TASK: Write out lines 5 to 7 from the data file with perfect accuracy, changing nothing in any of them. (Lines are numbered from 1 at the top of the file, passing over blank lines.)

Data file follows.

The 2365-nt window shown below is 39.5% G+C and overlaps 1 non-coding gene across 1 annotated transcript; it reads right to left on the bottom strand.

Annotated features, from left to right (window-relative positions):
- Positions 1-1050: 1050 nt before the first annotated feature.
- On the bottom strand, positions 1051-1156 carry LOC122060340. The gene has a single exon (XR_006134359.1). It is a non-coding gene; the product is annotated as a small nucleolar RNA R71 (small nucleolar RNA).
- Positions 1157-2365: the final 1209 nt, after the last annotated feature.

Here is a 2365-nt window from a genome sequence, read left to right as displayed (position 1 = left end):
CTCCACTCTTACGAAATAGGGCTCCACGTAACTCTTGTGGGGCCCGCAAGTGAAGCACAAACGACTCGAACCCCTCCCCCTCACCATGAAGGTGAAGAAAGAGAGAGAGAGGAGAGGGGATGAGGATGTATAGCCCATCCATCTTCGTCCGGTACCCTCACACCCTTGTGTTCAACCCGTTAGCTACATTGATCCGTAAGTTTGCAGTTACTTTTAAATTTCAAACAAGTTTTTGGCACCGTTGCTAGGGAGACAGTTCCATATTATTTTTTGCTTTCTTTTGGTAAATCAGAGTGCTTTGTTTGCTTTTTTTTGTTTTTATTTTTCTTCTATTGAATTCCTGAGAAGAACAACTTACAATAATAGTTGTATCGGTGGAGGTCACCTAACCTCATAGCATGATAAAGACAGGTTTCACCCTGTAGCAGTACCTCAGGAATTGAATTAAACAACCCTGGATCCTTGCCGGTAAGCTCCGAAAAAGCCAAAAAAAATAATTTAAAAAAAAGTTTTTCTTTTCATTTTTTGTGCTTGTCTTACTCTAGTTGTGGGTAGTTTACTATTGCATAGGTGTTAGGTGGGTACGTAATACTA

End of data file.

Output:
- Positions 1157-2365: the final 1209 nt, after the last annotated feature.

Here is a 2365-nt window from a genome sequence, read left to right as displayed (position 1 = left end):
CTCCACTCTTACGAAATAGGGCTCCACGTAACTCTTGTGGGGCCCGCAAGTGAAGCACAAACGACTCGAACCCCTCCCCCTCACCATGAAGGTGAAGAAAGAGAGAGAGAGGAGAGGGGATGAGGATGTATAGCCCATCCATCTTCGTCCGGTACCCTCACACCCTTGTGTTCAACCCGTTAGCTACATTGATCCGTAAGTTTGCAGTTACTTTTAAATTTCAAACAAGTTTTTGGCACCGTTGCTAGGGAGACAGTTCCATATTATTTTTTGCTTTCTTTTGGTAAATCAGAGTGCTTTGTTTGCTTTTTTTTGTTTTTATTTTTCTTCTATTGAATTCCTGAGAAGAACAACTTACAATAATAGTTGTATCGGTGGAGGTCACCTAACCTCATAGCATGATAAAGACAGGTTTCACCCTGTAGCAGTACCTCAGGAATTGAATTAAACAACCCTGGATCCTTGCCGGTAAGCTCCGAAAAAGCCAAAAAAAATAATTTAAAAAAAAGTTTTTCTTTTCATTTTTTGTGCTTGTCTTACTCTAGTTGTGGGTAGTTTACTATTGCATAGGTGTTAGGTGGGTACGTAATACTA